Knit Your Own Cat

My fiance loves his cat.  I’m not so sure that he doesn’t love her more than he loves me.  A couple of months before his birthday I stumbled upon a book on Amazon, Knit Your Own Cat.  The cat featured on the front cover even resembled his cat, Kittyface.  I purchased the book.  Being an avid knitter, knitting a small cat looked like it would be a quick, easy project that would amuse my fiance.



When the book came, I was disappointed in the pictures of finished cats that I saw inside.  The instructions called for the knitter to knit each piece flat and then sew all of the pieces together.  Not only does this increase the amount of construction time, but it also resulted in unsightly seems along the backs of the legs and down the center of the cat’s back.  I made many alterations as detailed below.  The finished project turned out really cute!

Knit Kitty

Difficulty:  Moderate

The knitting itself was simple.  A stockinette stitch was used for most of the project.  However, the cat was knit extremely tightly on tiny needles, which made the knitting more difficult.  There are many color changes that require a lot of attention.  The construction of the cat is rather time consuming and difficult.

Time Required:  11 Movies

I thought this was going to be a really quick project.  Boy was I wrong!  The construction alone took me three movies to complete.  (I monitor time in the number of movies I watch while crafting.)

Overall Experience:  Good

The product turned out very cute.  I would only make it as a gift for someone I know would really enjoy it.  Someone offered me $20 for the cat.  I wasn’t willing to part with it for that price!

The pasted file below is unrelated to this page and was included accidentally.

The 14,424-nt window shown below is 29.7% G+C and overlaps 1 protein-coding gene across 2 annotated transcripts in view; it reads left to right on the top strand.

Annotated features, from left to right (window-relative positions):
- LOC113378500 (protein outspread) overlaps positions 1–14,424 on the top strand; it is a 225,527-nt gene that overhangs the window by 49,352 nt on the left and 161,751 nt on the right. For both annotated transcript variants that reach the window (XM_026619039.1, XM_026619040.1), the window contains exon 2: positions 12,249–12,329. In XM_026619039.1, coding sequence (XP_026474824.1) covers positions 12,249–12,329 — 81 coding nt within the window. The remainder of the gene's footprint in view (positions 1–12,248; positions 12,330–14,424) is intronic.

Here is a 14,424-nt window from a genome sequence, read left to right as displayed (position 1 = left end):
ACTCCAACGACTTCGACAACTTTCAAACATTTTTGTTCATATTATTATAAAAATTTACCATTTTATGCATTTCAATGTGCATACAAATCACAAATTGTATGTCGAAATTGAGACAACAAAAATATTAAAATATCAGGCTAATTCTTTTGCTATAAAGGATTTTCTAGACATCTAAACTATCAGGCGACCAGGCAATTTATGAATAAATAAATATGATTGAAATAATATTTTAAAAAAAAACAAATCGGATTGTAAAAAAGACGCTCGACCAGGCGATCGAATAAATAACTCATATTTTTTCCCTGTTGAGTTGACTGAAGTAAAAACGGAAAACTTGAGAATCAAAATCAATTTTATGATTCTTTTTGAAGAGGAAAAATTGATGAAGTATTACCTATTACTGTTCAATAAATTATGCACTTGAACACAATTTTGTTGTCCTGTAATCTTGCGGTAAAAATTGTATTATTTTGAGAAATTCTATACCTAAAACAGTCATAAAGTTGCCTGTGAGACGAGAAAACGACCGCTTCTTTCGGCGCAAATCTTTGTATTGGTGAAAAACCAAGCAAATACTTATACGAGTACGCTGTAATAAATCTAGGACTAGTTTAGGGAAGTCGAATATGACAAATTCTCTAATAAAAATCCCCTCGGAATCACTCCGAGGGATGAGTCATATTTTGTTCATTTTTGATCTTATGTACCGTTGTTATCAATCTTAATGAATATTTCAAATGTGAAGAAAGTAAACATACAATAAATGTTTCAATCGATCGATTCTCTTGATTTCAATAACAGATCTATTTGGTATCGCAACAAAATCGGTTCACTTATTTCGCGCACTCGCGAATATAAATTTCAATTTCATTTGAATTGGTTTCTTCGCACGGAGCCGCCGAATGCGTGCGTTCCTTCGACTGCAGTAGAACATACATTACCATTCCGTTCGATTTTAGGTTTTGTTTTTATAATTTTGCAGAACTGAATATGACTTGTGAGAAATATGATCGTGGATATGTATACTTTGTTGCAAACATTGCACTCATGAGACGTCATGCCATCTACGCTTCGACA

Pattern Tips and Alterations:

The pattern is copyrighted, so if you are interested in creating the cat above, please purchase the pattern and follow the alterations detailed below.  This is for the pattern “Tabby Cat Prowling.”  I do not include pictures of the steps because I decided to start this blog after finishing the cat.

Legs:  Knit the legs in a round rather than flat using double pointed US 2 needles.  To accomplish this, follow the directions as written for each odd row.  For the even numbered rows, knit rather than purling and follow the row backwards.  This removes all seams from the backs of the legs.

Side of Body Pieces:  I made the side of body pieces as they were written in the pattern.  Later during the finishing phase I used a revised Kitchener stitch detailed by Anonyknits.  This resulted in losing some of my body stitches and a slimmer cat.  If I were going to make the cat again, instead of binding off stitches along the top of the body, I would leave the stitches on an extra needle and use the actual Kitchener stitch.

Tummy:  I knitted the entire tummy white to match the coloration of my fiance’s cat.

Finishing:  Since the legs were knitted in rounds, they do not need to be sewn.  The directions tell you to embroider the face after sewing the cat together, but obviously that need to be completed before construction of the cat.  The cat should be sewn along the back as mentioned in the “Side of Body Pieces” section.

2 thoughts on “Knit Your Own Cat

  1. Pingback: Finished Nachtfalter and Misadventures | engineeredcreations

  2. Pingback: Needle Felted Pumpkin | engineeredcreations

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